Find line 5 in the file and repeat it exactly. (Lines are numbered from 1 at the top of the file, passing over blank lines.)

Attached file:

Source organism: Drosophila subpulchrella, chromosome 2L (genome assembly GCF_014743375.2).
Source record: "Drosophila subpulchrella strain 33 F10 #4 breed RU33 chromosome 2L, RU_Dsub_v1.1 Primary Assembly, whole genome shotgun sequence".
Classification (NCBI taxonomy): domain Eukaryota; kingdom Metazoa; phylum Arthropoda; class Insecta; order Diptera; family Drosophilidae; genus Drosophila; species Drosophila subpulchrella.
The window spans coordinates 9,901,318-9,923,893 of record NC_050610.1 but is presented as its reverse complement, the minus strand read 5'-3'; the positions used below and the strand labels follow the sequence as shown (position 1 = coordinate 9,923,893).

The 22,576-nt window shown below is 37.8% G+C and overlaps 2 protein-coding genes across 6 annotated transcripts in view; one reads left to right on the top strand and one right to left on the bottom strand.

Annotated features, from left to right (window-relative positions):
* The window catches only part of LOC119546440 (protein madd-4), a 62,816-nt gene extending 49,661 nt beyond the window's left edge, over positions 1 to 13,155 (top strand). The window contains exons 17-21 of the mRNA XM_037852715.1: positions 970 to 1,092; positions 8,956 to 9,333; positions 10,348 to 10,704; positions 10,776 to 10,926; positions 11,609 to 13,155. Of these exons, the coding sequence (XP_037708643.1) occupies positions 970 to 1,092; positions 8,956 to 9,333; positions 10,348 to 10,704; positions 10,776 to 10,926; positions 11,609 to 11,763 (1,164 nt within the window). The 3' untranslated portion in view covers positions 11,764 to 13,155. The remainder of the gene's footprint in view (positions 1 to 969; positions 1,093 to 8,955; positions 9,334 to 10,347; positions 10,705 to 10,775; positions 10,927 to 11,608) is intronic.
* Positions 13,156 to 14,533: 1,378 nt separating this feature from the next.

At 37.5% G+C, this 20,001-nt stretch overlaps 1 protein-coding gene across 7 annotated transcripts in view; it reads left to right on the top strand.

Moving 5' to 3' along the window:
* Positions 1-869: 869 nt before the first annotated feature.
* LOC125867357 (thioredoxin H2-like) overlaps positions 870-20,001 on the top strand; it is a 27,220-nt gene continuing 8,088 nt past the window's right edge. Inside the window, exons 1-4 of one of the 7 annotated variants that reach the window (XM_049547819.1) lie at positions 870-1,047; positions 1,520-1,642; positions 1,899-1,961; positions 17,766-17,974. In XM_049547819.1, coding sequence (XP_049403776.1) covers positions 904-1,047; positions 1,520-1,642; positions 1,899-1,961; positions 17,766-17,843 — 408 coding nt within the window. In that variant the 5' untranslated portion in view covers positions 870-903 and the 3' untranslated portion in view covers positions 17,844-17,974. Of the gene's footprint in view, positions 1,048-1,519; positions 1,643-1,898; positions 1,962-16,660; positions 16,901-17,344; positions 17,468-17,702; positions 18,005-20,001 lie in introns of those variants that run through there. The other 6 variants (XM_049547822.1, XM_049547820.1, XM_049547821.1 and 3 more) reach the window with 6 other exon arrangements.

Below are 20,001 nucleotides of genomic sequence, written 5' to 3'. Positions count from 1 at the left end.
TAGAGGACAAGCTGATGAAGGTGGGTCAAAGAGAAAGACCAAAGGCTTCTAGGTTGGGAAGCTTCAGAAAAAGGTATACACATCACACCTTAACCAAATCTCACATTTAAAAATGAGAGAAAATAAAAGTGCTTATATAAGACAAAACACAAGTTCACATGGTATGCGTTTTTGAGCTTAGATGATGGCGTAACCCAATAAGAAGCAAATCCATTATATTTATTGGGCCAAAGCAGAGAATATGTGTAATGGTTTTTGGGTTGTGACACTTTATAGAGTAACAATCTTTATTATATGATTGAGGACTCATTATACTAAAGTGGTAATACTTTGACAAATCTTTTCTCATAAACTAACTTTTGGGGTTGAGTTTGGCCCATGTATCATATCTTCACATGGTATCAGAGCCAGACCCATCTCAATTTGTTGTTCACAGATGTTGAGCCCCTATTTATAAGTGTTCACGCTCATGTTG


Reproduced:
The 22,576-nt window shown below is 37.8% G+C and overlaps 2 protein-coding genes across 6 annotated transcripts in view; one reads left to right on the top strand and one right to left on the bottom strand.